’Regular game’ time is behind Proteas bowler Tabraiz Shamsi’s improved form
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CAPE TOWN - World number one T20 bowler Tabraiz Shamsi has attributed his good form and excellent consistency to being afforded "regular game time"
Shamsi sits at the summit of global T20 bowlers - over a 100 points clear of nearest rival Rashid Khan from Afghanistan. The left-arm wrist-spinner is certainly worthy of the crown too, having firstly managed to contain the power-packed West Indies batting line-up in the Caribbean and now bamboozling Ireland's fragile batting line-up in the first T20I in Malahide.
The 31-year-old bagged 4/27 to drive South Africa to comfortable 33-run victory on Monday.
A true character of the Proteas team with his unique celebrations and constant broad smile on the field, Shamsi is certainly deserving of all the praise coming his way now after years spent learning his trade under the tutorship of the great Imran Tahir.
There would undoubtedly have been times when he questioned his role and self-worth, and subsequently tried too hard to perform when the opportunity to play eventually arose.
But now that he is unquestionably the Proteas' go-to-man in white-ball cricket his class is shining through.
"Previously it was one game now and then another three games later and that's how my career started for obvious reasons. There is no dispute to why it was like that. I think it's just regular game time," Shamsi said of his excellent form recently.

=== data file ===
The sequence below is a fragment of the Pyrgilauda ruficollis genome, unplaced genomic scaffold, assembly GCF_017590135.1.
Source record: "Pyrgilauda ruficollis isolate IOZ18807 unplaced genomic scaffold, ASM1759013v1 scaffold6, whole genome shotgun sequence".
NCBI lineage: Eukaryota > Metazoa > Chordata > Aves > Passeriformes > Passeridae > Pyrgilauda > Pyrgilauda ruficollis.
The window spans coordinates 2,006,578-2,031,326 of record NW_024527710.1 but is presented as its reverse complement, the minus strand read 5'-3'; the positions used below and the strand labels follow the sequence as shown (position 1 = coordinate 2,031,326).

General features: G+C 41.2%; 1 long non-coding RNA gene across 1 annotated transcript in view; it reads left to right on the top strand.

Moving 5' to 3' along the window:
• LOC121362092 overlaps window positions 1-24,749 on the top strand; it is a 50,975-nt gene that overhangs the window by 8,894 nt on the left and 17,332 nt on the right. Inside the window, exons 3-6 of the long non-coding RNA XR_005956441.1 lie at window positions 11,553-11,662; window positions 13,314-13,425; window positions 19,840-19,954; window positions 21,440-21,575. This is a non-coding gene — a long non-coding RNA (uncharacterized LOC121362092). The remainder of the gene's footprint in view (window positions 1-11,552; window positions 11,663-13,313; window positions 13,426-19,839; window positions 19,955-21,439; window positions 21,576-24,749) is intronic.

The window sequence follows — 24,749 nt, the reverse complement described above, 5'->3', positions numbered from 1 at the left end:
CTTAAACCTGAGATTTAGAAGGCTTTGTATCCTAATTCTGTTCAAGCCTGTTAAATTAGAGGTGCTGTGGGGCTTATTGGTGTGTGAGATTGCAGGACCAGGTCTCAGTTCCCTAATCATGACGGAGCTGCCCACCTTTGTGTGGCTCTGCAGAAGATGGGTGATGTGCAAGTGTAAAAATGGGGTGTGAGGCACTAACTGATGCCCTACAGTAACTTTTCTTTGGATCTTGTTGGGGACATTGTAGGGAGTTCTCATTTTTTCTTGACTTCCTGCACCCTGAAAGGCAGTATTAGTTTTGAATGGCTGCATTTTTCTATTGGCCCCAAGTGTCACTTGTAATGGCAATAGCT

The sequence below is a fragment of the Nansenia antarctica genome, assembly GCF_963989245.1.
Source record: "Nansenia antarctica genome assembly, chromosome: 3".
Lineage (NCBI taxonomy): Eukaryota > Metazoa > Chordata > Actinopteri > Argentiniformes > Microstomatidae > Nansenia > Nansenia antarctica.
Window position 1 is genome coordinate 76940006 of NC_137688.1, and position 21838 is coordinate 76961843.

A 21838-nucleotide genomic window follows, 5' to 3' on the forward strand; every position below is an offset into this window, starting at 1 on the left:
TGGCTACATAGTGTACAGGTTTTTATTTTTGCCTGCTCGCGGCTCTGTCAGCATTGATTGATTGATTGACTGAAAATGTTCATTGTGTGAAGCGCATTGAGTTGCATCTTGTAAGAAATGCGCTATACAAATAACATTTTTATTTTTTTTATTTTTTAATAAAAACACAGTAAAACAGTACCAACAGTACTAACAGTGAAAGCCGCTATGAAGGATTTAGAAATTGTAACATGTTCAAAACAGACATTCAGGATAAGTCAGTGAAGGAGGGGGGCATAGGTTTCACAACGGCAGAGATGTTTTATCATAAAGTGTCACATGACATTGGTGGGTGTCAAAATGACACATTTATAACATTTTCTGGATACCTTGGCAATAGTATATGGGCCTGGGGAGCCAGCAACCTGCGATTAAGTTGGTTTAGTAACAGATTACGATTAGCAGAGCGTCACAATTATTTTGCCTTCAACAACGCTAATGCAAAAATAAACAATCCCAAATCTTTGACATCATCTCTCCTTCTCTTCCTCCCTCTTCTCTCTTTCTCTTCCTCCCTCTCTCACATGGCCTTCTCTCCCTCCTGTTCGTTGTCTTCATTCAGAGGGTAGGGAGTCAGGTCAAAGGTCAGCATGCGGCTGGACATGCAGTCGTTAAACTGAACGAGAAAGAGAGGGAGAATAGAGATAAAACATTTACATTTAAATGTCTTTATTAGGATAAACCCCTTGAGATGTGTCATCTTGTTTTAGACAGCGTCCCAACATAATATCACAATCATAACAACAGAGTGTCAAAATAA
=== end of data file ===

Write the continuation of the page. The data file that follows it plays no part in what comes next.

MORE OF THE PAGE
"You get to learn from your mistakes and implement the good stuff a lot more and then implement it. We all know form is temporary. You just have to keep on working hard on your processes. There will be a patch when things maybe don't go your way, and then it's just about staying positive and then trying to contribute if it's not with the ball then it's in other ways like behind the scenes."
Notable about Shamsi's performances these days is the maturity that he shows in going about his work. Becoming a father during lockdown has obviously played a prominent role in this transformation, which has allowed him to adopt a very philosophical attitude towards his game.
"The only thing I can really control is trying to bowl the ball in the areas that I want to bowl in because wickets aren't guaranteed. Everything else depends on how the batsman plays the ball," he said.
"There are two ways to skin a cat. Obviously in the West Indies I had a different role to play with the power-hitters that they do have. With those guys we just had to keep them quiet because we knew they would keep coming at us. The amount of power that they had in their batting line up I felt like my job was to try and keep things quiet. I was over the moon with the performances there. Pretty chuffed with that."